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E. Nina Rothe: They Are the World: The 6th Gulf Film Festival in Dubai (PHOTOS)

What I made up for in enthusiasm for GFF (as insiders call the weeklong festival which is being held this year from April 11th to the 17th) I more than lacked in understanding. Here I was thinking this was a regional affair, mostly made up of shorts and student films from countries within the Arabian peninsula, with attendance by Emiratis and UAE expats living in Dubai, when I am faced with the fact that this year GFF is a worldly event, chock-full of films (more than I can ever manage to watch or write about) from all over the world. To be precise, 169 films from 43 countries, of which 78 are world premieres. All held under the patronage of His Highness Sheikh Majid Bin Mohammed Bin Rashid Al Maktoum, Chairman of the Dubai Culture and Arts Authority.

“I challenge anyone to understand Islam, its spirit, and not to love it. It is a beautiful religion of brotherhood and devotion.” ― Yann Martel, Life of Pi (opening film of the 9th Dubai International Film Festival)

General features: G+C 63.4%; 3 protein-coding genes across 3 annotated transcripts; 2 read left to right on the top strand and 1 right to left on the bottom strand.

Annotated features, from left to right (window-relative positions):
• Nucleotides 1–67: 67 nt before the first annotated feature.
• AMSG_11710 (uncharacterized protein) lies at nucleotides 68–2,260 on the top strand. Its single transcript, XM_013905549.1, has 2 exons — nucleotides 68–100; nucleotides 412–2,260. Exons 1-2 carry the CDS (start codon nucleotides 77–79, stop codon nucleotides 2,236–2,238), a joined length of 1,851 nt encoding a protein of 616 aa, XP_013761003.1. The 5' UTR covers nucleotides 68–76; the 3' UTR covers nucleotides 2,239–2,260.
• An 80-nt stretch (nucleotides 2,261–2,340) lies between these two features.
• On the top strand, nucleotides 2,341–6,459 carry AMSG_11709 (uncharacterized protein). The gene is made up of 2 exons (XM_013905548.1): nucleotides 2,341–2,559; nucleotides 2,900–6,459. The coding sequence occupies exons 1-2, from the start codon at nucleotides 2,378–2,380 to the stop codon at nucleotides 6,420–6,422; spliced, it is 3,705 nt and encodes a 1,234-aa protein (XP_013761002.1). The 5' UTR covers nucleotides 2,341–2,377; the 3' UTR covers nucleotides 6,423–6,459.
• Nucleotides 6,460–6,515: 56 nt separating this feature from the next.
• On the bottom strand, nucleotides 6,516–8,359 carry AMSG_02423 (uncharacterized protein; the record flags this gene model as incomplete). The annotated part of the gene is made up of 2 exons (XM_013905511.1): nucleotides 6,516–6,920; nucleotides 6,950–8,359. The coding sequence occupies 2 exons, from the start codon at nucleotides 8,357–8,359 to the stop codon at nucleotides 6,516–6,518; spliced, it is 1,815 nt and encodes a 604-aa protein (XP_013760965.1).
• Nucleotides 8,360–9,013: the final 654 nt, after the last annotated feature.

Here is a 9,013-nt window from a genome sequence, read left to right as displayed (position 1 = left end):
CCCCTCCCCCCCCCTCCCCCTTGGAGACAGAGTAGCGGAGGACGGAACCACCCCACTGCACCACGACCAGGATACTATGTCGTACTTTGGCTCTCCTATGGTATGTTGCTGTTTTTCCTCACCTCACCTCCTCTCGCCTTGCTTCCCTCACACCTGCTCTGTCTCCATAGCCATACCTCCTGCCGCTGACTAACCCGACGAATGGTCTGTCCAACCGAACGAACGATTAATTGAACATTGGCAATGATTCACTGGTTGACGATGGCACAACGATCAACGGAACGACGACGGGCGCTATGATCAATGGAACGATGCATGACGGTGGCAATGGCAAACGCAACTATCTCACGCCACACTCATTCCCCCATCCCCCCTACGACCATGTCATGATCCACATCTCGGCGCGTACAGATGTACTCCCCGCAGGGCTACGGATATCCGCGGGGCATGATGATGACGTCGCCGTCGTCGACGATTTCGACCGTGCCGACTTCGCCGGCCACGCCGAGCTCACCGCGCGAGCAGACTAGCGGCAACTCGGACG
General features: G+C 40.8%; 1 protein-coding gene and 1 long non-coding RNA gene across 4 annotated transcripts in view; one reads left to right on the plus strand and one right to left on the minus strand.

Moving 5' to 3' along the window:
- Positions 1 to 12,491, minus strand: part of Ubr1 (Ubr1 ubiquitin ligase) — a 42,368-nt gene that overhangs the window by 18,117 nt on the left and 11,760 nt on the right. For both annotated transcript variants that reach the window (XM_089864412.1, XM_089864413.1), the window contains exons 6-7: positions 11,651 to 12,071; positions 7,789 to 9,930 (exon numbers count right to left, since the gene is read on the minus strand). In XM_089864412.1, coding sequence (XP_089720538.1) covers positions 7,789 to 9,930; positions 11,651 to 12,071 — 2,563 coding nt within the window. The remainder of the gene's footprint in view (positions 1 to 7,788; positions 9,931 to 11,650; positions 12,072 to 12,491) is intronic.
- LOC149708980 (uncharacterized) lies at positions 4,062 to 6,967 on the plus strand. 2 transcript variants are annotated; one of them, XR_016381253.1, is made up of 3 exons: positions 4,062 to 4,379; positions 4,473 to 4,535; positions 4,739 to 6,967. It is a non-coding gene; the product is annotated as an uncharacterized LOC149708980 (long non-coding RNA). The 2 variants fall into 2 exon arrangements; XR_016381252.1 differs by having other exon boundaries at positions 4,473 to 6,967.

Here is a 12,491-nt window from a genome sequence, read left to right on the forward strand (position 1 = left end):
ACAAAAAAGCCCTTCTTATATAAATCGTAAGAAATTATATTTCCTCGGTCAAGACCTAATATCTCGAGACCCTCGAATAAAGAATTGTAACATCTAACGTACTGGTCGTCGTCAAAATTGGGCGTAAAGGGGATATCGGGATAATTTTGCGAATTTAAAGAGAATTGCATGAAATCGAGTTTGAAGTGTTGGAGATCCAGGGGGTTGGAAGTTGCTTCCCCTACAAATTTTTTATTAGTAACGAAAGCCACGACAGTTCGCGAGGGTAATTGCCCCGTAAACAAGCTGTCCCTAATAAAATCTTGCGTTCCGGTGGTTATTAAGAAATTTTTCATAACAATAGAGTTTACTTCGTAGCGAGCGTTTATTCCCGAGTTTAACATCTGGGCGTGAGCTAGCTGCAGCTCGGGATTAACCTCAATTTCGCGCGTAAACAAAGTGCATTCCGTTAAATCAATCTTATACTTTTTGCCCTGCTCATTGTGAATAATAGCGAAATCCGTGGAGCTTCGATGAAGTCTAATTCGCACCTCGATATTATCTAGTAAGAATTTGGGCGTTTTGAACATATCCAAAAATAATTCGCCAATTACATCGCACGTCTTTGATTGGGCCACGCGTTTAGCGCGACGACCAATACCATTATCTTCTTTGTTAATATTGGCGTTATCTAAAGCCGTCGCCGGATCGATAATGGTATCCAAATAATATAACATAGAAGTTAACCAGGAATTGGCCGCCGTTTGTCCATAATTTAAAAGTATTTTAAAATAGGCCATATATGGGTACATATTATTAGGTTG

Mahamat-Saleh Haroun: Cannes Juror, Exceptional Filmmaker | E. Nina Rothe

Haroun's latest film Grisgris has a groundbreaking, pioneering aspect to it that cannot be overlooked. The first official entry from Chad to the Academy Awards Foreign Language Oscar race, it is simply a moot point that the film did not make the shortlist. It had already premiered in Cannes, where the film's director of photography Antoine Heberlé won the Vulcan Award, screened at festivals around the world, and is getting ready for a theatrical release in the U.S. soon, through prestigious world cinema distributors Film Movement.

"Omar in Toronto": Love in the Time of Conflict, with Hany Abu-Assad | E. Nina Rothe